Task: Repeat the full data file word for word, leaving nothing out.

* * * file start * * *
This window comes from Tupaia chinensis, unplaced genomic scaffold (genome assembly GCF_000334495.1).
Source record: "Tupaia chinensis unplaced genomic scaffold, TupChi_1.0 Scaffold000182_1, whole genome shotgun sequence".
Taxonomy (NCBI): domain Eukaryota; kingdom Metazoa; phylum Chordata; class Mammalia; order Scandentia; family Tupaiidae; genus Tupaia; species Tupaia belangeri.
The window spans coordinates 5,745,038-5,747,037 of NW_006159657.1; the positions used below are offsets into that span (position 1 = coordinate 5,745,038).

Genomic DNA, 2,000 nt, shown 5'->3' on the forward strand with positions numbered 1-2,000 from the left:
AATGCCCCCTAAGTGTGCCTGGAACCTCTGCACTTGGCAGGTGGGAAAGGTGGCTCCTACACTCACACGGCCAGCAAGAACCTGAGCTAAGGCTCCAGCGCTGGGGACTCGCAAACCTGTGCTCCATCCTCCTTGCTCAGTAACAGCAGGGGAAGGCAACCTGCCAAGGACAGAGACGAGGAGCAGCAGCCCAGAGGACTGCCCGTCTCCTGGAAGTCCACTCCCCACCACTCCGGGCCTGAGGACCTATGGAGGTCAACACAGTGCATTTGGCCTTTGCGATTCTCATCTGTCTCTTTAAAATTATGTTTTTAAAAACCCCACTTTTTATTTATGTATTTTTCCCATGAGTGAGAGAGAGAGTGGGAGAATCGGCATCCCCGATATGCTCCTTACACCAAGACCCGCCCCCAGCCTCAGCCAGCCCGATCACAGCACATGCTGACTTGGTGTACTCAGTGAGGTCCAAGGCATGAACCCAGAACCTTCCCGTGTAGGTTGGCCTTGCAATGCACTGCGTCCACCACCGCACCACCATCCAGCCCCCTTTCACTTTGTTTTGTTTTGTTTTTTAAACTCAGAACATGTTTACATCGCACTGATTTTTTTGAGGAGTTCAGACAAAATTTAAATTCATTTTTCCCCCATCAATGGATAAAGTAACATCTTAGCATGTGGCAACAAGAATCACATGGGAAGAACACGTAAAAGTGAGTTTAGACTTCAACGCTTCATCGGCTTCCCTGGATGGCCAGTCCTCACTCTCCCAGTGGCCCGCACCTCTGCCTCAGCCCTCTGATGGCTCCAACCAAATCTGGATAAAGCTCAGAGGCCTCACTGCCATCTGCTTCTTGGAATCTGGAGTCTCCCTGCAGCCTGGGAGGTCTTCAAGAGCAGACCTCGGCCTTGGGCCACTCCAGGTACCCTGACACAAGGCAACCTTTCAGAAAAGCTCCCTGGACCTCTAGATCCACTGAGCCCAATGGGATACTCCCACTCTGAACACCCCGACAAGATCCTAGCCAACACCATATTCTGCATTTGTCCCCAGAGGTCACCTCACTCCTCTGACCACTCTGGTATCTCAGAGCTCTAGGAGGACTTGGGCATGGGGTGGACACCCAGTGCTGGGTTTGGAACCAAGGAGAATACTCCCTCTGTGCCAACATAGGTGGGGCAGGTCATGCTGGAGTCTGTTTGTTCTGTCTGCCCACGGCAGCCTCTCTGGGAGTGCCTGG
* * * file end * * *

This window comes from Tupaia chinensis, unplaced genomic scaffold (genome assembly GCF_000334495.1).
Source record: "Tupaia chinensis unplaced genomic scaffold, TupChi_1.0 Scaffold000182_1, whole genome shotgun sequence".
Taxonomy (NCBI): domain Eukaryota; kingdom Metazoa; phylum Chordata; class Mammalia; order Scandentia; family Tupaiidae; genus Tupaia; species Tupaia belangeri.
The window spans coordinates 5,745,038-5,747,037 of NW_006159657.1; the positions used below are offsets into that span (position 1 = coordinate 5,745,038).

Genomic DNA, 2,000 nt, shown 5'->3' on the forward strand with positions numbered 1-2,000 from the left:
AATGCCCCCTAAGTGTGCCTGGAACCTCTGCACTTGGCAGGTGGGAAAGGTGGCTCCTACACTCACACGGCCAGCAAGAACCTGAGCTAAGGCTCCAGCGCTGGGGACTCGCAAACCTGTGCTCCATCCTCCTTGCTCAGTAACAGCAGGGGAAGGCAACCTGCCAAGGACAGAGACGAGGAGCAGCAGCCCAGAGGACTGCCCGTCTCCTGGAAGTCCACTCCCCACCACTCCGGGCCTGAGGACCTATGGAGGTCAACACAGTGCATTTGGCCTTTGCGATTCTCATCTGTCTCTTTAAAATTATGTTTTTAAAAACCCCACTTTTTATTTATGTATTTTTCCCATGAGTGAGAGAGAGAGTGGGAGAATCGGCATCCCCGATATGCTCCTTACACCAAGACCCGCCCCCAGCCTCAGCCAGCCCGATCACAGCACATGCTGACTTGGTGTACTCAGTGAGGTCCAAGGCATGAACCCAGAACCTTCCCGTGTAGGTTGGCCTTGCAATGCACTGCGTCCACCACCGCACCACCATCCAGCCCCCTTTCACTTTGTTTTGTTTTGTTTTTTAAACTCAGAACATGTTTACATCGCACTGATTTTTTTGAGGAGTTCAGACAAAATTTAAATTCATTTTTCCCCCATCAATGGATAAAGTAACATCTTAGCATGTGGCAACAAGAATCACATGGGAAGAACACGTAAAAGTGAGTTTAGACTTCAACGCTTCATCGGCTTCCCTGGATGGCCAGTCCTCACTCTCCCAGTGGCCCGCACCTCTGCCTCAGCCCTCTGATGGCTCCAACCAAATCTGGATAAAGCTCAGAGGCCTCACTGCCATCTGCTTCTTGGAATCTGGAGTCTCCCTGCAGCCTGGGAGGTCTTCAAGAGCAGACCTCGGCCTTGGGCCACTCCAGGTACCCTGACACAAGGCAACCTTTCAGAAAAGCTCCCTGGACCTCTAGATCCACTGAGCCCAATGGGATACTCCCACTCTGAACACCCCGACAAGATCCTAGCCAACACCATATTCTGCATTTGTCCCCAGAGGTCACCTCACTCCTCTGACCACTCTGGTATCTCAGAGCTCTAGGAGGACTTGGGCATGGGGTGGACACCCAGTGCTGGGTTTGGAACCAAGGAGAATACTCCCTCTGTGCCAACATAGGTGGGGCAGGTCATGCTGGAGTCTGTTTGTTCTGTCTGCCCACGGCAGCCTCTCTGGGAGTGCCTGG